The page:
The weekend was dominated by headlines which revolved around Brexit and were a far cry from the Dow Jones report which claimed a divorce agreement could be settled within a week. Less than a week ago, the outlook was more positive than it had been for some time and the pound hit its highest level against the euro since 21 June 2018, but reports over the past couple of days have dampened optimism.
DUP leader Arlene Foster is said to be ready for a no-deal Brexit, David Davis has called for ministers to rebel against a Brexit deal, Sinn Féin has demanded a Northern Ireland vote in event of a no-deal Brexit, Nicola Sturgeon has called for an extension of the Brexit transition period, and even Downing Street has conceded that talks are at an impasse over backstop differences.
Theresa May felt moved to speak to MPs yesterday and told them that the UK and EU weren’t far apart on agreeing a deal. However, that appeared to miss the point somewhat, as May is becoming an increasingly isolated figure in negotiating a deal. As it stands, it is nigh on impossible to imagine a majority in the Commons supporting her plans. Indeed, following her speech, several political commentators talked about the fact that there was no support for May’s plans from anywhere in the Commons. One MP fired a Tweet out that, by all accounts, doesn’t seem too far wrong, while Reuters reported that Angela Merkel said that Brexit is looking ‘a bit more difficult’.
Sterling began the day by strengthening against the dollar and made some slight gains against the euro, but slipped back as the afternoon progressed. There was almost a two-cent swing between the GBPUSD highs and lows yesterday, which helps to cement how uncertain everything is at the moment. So much hinges on what happens next in the negotiations and with only five months to go before the UK withdraws from the European Union, the clock is ticking louder and louder.
Our team is putting the finishing touches to the latest edition of our currency forecasts and making them look as brilliant as ever, so while you wait, why not have a read of our Treasury Management White Paper? Failing that, you might want to follow us on LinkedIn or possibly Twitter? It’s entirely up to you. One thing we urge you to do, is to protect your budgets, margins and profits by implementing effective currency risk management strategies. We could be in for a choppy few weeks, months, or even years. Hedging your risk is the sensible choice. Get in touch with the team today to see how we can help.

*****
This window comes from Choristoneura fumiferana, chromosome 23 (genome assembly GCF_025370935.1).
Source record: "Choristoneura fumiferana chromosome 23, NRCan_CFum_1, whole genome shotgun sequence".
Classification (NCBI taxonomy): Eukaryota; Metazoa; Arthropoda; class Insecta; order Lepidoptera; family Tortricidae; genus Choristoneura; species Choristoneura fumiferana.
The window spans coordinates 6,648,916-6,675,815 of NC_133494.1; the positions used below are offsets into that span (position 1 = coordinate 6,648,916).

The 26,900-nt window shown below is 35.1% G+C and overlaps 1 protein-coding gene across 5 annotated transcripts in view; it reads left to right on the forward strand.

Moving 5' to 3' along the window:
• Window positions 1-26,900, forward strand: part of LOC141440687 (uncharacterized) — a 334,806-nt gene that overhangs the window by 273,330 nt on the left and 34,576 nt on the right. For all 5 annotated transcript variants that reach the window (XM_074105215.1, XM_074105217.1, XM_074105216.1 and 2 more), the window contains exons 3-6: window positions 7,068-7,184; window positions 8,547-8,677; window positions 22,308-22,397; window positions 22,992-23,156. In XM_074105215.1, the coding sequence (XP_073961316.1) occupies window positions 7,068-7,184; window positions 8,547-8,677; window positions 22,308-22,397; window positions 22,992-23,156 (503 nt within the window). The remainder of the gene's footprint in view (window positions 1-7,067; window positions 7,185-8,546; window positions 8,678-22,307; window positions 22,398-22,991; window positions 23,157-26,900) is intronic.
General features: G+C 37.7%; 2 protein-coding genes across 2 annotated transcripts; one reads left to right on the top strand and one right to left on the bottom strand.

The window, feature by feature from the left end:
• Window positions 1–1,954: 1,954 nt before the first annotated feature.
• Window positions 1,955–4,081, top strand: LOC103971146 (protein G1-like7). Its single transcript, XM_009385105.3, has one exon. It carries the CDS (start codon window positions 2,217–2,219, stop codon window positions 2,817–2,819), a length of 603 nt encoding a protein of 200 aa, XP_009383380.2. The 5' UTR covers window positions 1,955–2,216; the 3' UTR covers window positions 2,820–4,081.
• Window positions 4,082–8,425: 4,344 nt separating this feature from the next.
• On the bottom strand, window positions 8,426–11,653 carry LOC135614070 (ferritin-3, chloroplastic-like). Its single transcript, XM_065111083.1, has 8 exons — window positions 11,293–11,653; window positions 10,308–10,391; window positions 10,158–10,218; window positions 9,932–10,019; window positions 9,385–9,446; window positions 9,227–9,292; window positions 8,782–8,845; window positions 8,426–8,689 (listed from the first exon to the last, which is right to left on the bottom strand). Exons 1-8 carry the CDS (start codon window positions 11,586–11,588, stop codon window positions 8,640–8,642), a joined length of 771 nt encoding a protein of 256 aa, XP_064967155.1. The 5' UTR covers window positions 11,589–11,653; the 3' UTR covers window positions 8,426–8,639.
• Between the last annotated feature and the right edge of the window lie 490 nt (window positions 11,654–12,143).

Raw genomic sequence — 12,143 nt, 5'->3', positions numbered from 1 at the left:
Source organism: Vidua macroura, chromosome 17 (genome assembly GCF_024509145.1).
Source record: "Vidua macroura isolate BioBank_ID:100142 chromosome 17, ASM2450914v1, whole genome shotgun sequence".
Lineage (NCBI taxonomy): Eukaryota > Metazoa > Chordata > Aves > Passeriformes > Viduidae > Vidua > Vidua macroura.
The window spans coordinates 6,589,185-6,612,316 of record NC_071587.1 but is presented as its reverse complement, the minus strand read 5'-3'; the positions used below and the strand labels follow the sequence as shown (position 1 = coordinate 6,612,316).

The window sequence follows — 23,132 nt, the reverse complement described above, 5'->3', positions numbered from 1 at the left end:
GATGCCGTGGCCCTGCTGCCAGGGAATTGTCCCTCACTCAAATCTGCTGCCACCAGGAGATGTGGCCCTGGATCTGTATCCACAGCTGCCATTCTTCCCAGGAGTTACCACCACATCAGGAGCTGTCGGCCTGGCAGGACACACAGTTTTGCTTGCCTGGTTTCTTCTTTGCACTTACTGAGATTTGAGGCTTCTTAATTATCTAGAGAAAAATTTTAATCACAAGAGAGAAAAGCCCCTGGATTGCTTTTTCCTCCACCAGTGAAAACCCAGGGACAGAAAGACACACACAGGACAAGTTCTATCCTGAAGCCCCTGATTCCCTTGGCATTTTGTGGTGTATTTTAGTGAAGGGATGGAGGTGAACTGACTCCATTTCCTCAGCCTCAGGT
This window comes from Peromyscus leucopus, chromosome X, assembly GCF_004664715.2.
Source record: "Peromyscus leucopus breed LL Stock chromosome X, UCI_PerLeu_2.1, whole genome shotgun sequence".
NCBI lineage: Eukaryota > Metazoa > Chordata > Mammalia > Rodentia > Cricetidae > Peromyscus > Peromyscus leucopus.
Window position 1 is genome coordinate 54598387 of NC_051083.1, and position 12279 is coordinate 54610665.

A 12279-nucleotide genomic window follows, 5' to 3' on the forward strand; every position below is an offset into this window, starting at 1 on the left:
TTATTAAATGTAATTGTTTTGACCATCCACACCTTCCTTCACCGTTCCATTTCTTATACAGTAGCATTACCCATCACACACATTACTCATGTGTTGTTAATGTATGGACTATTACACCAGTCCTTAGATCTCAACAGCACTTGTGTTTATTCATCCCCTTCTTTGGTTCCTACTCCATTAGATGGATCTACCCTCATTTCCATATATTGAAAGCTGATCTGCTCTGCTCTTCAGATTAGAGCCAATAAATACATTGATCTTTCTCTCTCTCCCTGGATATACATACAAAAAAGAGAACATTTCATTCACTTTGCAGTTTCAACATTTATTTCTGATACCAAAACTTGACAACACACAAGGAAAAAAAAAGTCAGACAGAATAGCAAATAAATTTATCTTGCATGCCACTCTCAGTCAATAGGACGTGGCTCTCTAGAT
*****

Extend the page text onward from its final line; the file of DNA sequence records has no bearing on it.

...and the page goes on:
GBP: May delivers Brexit statement to unsupportive Commons
Theresa May delivered a Brexit statement to the House of Commons yesterday but the response from MPs was notably underwhelming. The prime minister is cutting an increasingly isolated figure at present and it is difficult not to sympathise with her. May campaigned to remain in the EU and while she is forced to extol the virtues of a Brexit plan that is almost certainly not going to pass through parliament, David Cameron continues to write his memoirs in his garden shed.
The pound started the day on a high before falling back as the markets became increasingly aware of how much more there is left to be done in the Brexit negotiations. Not only is the EU a factor, but our own MPs can’t agree on the best route forward. There are so many hurdles to overcome and we only have five months to overcome them.
It’s a hectic day on the economic data schedule, with the claimant count change for September due for release, as well as the unemployment and average earnings figures for August. We should get more of an idea of how the finances of UK households have been in recent times. It will be hoped that the gap between wage growth and inflation has narrowed, which is what economists are predicting at present.
EUR: Tusk says Brexit is more complicated than expected
On what was an extremely quiet day for the eurozone and economic data, the President of the European Council, Donald Tusk, wrote a letter to EU governments in which he said that Brexit is more complicated than expected. Tusk also said that the EU must begin preparing for a no-deal scenario in Brexit negotiations and that a no-deal is now more likely than ever before. He has invited Theresa May to address the remaining 27 member states on Wednesday night.
The ZEW economic sentiment indices from Germany and the eurozone will be released today. Both have been performing extremely poorly of late, so it will be interesting to see if the readings can stage a recovery. The forecasts predict that both will actually worsen. We will also see the balance of trade figures from the eurozone in August.
USD: US retail sales miss forecast
The dollar weakened against the euro and had a topsy turvy day against sterling as Brexit-related news caused some volatility in the pound. US retail sales for September were released and showed that they only grew by 0.1% against an expectation of 0.6% growth. Spending at restaurants and bars went down 1.8%, which is the the most since December 2016.
Wall Street opened lower once more as rising tensions with Saudi Arabia are worrying traders. After speaking with the Saudi king, Donald Trump said that ‘rogue killers’ might have murdered the Washington Post columnist Jamal Khashoggi. King Salman of Saudi Arabia reportedly denied any knowledge of the killing. Saudi Arabia’s vast oil reserves mean that it holds significant power over the global economy, so increased tensions would likely not be good news.
To cap off what is an extremely busy day for economic data, we will see the industrial and manufacturing production figures from the US in September. The US economy has been posting some strong figures in recent times, so it will be interesting to see whether the trend will continue.
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